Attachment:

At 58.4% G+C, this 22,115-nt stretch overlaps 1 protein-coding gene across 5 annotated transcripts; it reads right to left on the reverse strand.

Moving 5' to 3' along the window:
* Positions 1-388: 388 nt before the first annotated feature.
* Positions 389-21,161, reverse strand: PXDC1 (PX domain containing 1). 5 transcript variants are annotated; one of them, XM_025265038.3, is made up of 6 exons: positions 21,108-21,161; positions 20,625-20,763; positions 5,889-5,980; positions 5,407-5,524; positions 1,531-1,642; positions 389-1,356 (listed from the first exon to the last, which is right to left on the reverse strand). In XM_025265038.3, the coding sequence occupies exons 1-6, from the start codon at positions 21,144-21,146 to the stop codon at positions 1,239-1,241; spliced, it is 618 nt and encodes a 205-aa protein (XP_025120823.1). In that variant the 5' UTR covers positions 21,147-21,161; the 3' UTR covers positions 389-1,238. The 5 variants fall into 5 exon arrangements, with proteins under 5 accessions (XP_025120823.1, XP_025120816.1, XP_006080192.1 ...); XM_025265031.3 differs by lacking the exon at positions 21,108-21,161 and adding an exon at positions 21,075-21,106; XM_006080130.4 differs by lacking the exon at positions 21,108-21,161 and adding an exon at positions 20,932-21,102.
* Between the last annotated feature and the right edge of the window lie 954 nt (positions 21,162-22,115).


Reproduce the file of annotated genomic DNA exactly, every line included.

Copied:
At 58.4% G+C, this 22,115-nt stretch overlaps 1 protein-coding gene across 5 annotated transcripts; it reads right to left on the reverse strand.

Moving 5' to 3' along the window:
* Positions 1-388: 388 nt before the first annotated feature.
* Positions 389-21,161, reverse strand: PXDC1 (PX domain containing 1). 5 transcript variants are annotated; one of them, XM_025265038.3, is made up of 6 exons: positions 21,108-21,161; positions 20,625-20,763; positions 5,889-5,980; positions 5,407-5,524; positions 1,531-1,642; positions 389-1,356 (listed from the first exon to the last, which is right to left on the reverse strand). In XM_025265038.3, the coding sequence occupies exons 1-6, from the start codon at positions 21,144-21,146 to the stop codon at positions 1,239-1,241; spliced, it is 618 nt and encodes a 205-aa protein (XP_025120823.1). In that variant the 5' UTR covers positions 21,147-21,161; the 3' UTR covers positions 389-1,238. The 5 variants fall into 5 exon arrangements, with proteins under 5 accessions (XP_025120823.1, XP_025120816.1, XP_006080192.1 ...); XM_025265031.3 differs by lacking the exon at positions 21,108-21,161 and adding an exon at positions 21,075-21,106; XM_006080130.4 differs by lacking the exon at positions 21,108-21,161 and adding an exon at positions 20,932-21,102.
* Between the last annotated feature and the right edge of the window lie 954 nt (positions 21,162-22,115).